Risk and return go together. The returns will differ by asset, nature of the asset, location, so on and so forth. In terms of length of time, we are not looking for a quick flip. Our hope is that we will have these assets for quite some time and grow the scale of the portfolio rather than turn it over. We have nearly C$200 billion in assets today and we expect it to be C$300 billion in the next five-eight years. Last year alone, we grew our assets by C$22 billion. We don’t need to get our capital back. As long as our capital is protected and is producing risk-adjusted returns, we are happy. In India, we are staying and not going anywhere. I won’t say we are not going to sell as we have sold assets in the past. When we think that the market is overheated and we can make sizable returns, we will sell. But in normal conditions, we are happy to hold for a long period of time and this can mean decades. For instance, we have a road asset in Canada and when we bought the asset we invested C$4 billion in a single road and that was only for a 40% stake. We bought it in 2010 and now there are 89 years left for concession for this road. When someone asked how long I would own this asset, the answer is 89 years.

Do you intend to do different structured investments for different asset classes?

Yes. We think every market is idiosyncratic and we try and develop our strategy as we enter new markets to meet their needs. In India, we will start with real estate and infrastructure, given the deficit in this country as there is a need for these assets and considering we can provide large-scale capital in those asset classes. We also believe that it is a good fit for us. Having said that, this is just the start and you will see us building our lending capability. You will see private equity. But again, each market is different. For instance, in China, we have been investing quite aggressively since 2008, but we haven’t made any infrastructure investments there because the government can build better infrastructure. But in India, it is a better marriage between our capital and infrastructure deficit.

On the taxation front, is it a big part of the structure you choose?

Taxation plays a very big role. At the end of the day, we have to pay pensions in net returns. Net returns come after fees, taxes and stamp duties. When we are assessing the market, structure or an asset class, what we really care about is net returns because that is what we pay as Canadian pensions. The market for long-term investment is available across the globe. All we have to do (is) see where we can maximize our risk-adjusted returns and pay those pensions in decades to come. In jurisdictions which have higher taxation, unfavourable withholding rules and difficult structuring requirement, we need a higher rate of return to compensate for that. So there is indirect correlation between taxation and the rate of return.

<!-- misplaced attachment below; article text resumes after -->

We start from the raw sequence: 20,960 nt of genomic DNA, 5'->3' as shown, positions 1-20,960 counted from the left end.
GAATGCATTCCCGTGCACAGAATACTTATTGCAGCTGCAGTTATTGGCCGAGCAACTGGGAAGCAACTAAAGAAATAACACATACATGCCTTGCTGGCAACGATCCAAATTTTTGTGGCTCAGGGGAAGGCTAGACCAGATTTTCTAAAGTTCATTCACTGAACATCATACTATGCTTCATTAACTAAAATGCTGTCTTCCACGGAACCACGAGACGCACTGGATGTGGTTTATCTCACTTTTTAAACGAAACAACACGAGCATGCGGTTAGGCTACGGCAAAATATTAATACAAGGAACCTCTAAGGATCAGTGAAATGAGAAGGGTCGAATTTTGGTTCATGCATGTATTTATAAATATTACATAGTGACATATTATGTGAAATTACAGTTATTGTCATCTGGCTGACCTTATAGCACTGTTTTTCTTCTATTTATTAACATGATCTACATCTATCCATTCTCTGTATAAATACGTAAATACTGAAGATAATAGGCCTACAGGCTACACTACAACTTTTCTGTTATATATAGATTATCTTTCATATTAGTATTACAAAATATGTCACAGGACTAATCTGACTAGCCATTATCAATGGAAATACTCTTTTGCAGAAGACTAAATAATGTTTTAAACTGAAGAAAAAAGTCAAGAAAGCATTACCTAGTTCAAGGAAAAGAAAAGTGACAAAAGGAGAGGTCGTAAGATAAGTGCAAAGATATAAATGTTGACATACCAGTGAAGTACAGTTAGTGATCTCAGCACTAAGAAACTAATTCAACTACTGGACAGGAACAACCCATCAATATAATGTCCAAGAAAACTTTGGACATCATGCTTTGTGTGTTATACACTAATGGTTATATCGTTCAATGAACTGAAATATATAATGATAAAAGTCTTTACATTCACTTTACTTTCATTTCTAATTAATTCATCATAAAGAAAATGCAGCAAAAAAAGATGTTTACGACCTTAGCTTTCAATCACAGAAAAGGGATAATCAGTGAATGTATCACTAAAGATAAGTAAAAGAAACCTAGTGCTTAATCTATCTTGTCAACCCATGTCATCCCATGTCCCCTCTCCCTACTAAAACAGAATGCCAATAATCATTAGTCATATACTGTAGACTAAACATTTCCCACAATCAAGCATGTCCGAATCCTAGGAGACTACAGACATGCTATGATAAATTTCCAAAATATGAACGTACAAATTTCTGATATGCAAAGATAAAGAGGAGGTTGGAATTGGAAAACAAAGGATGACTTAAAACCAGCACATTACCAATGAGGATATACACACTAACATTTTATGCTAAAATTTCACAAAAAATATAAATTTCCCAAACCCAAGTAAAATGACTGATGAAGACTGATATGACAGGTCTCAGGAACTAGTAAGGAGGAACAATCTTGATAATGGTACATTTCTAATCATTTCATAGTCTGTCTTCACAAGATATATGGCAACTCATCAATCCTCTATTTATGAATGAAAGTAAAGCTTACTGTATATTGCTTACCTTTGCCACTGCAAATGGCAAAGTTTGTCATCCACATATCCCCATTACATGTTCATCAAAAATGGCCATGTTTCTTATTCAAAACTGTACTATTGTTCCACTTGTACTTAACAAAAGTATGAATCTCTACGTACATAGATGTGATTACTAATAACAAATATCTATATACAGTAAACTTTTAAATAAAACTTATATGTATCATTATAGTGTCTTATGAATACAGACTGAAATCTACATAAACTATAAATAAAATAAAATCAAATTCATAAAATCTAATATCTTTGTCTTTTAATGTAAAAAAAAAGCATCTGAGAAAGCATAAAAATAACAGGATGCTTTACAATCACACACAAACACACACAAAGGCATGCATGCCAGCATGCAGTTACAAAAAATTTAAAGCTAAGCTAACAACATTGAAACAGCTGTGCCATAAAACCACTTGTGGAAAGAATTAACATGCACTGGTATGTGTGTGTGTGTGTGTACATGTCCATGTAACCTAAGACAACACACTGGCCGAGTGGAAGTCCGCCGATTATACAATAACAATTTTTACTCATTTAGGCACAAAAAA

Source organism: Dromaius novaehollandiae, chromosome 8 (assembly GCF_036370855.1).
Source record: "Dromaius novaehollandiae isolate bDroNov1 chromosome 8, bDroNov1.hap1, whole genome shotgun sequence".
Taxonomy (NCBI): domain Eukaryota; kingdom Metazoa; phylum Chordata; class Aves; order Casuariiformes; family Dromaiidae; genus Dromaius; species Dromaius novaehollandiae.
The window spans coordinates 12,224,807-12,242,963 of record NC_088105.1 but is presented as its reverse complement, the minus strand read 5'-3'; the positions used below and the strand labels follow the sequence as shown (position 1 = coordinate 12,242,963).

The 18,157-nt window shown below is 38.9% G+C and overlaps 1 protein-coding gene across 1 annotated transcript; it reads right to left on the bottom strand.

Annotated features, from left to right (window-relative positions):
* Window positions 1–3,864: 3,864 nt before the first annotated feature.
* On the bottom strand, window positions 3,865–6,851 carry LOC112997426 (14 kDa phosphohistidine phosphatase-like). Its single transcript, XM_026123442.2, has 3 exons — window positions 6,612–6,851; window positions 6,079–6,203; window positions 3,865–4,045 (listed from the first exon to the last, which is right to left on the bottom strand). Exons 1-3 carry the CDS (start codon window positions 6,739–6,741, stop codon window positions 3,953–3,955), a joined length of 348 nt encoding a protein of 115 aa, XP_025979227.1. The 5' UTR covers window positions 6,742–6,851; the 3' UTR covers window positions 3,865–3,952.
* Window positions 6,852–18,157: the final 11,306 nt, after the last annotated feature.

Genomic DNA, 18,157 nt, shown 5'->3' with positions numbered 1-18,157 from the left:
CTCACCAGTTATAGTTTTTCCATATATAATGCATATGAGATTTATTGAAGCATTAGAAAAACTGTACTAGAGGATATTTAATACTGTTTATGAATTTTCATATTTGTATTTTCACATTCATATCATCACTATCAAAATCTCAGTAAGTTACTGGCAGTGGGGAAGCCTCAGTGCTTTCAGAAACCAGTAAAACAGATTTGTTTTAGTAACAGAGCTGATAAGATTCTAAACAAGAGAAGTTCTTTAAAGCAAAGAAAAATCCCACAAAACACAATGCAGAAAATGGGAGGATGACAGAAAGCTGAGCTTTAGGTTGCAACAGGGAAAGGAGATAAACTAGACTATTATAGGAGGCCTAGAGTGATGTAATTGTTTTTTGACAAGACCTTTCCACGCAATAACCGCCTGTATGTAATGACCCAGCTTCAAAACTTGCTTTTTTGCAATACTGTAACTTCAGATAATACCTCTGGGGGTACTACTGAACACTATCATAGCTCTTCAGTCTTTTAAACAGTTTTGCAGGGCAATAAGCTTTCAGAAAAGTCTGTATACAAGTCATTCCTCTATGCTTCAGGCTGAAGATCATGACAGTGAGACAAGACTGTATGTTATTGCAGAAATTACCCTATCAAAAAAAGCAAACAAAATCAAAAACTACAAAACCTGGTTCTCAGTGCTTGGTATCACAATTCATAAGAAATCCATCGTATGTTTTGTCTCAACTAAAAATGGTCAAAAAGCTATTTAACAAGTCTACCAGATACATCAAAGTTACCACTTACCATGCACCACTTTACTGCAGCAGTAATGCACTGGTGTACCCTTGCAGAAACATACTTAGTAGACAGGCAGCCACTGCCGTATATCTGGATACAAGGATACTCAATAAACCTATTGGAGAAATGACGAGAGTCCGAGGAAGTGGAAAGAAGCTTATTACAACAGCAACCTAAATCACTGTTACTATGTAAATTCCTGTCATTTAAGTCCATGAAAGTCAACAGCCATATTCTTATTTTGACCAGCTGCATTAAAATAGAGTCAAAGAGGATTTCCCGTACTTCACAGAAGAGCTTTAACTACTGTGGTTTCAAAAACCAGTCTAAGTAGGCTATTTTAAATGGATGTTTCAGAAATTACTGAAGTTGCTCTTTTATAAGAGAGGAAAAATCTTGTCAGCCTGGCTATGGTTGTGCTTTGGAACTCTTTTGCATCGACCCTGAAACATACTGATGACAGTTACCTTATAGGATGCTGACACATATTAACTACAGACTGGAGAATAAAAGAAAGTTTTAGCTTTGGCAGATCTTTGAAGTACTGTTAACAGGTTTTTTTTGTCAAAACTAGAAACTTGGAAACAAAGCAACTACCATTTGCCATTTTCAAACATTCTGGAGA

How much of the returns do you plan to redeploy here and how much do you plan to take back? Any target on what you will commit to India?

We will be deploying more and more capital to India and that is fungible. We are constantly moving our capital, so it can’t be seen as what happens to one dollar invested in one project.

India is a large country with many social obligations thanks to its population. Are you concerned at all that the social demands of infrastructure development and things such as subsidized services may come in the way of returns from such investments?

We are looking long term. We believe that along with the government, we can help build infrastructure and improve the overall economy. We want to make sure that the corporate domain is aligned with policies and help the local community with infrastructure specifically. None of our investments are end game. We would like to have a win-win situation where all concerned benefit.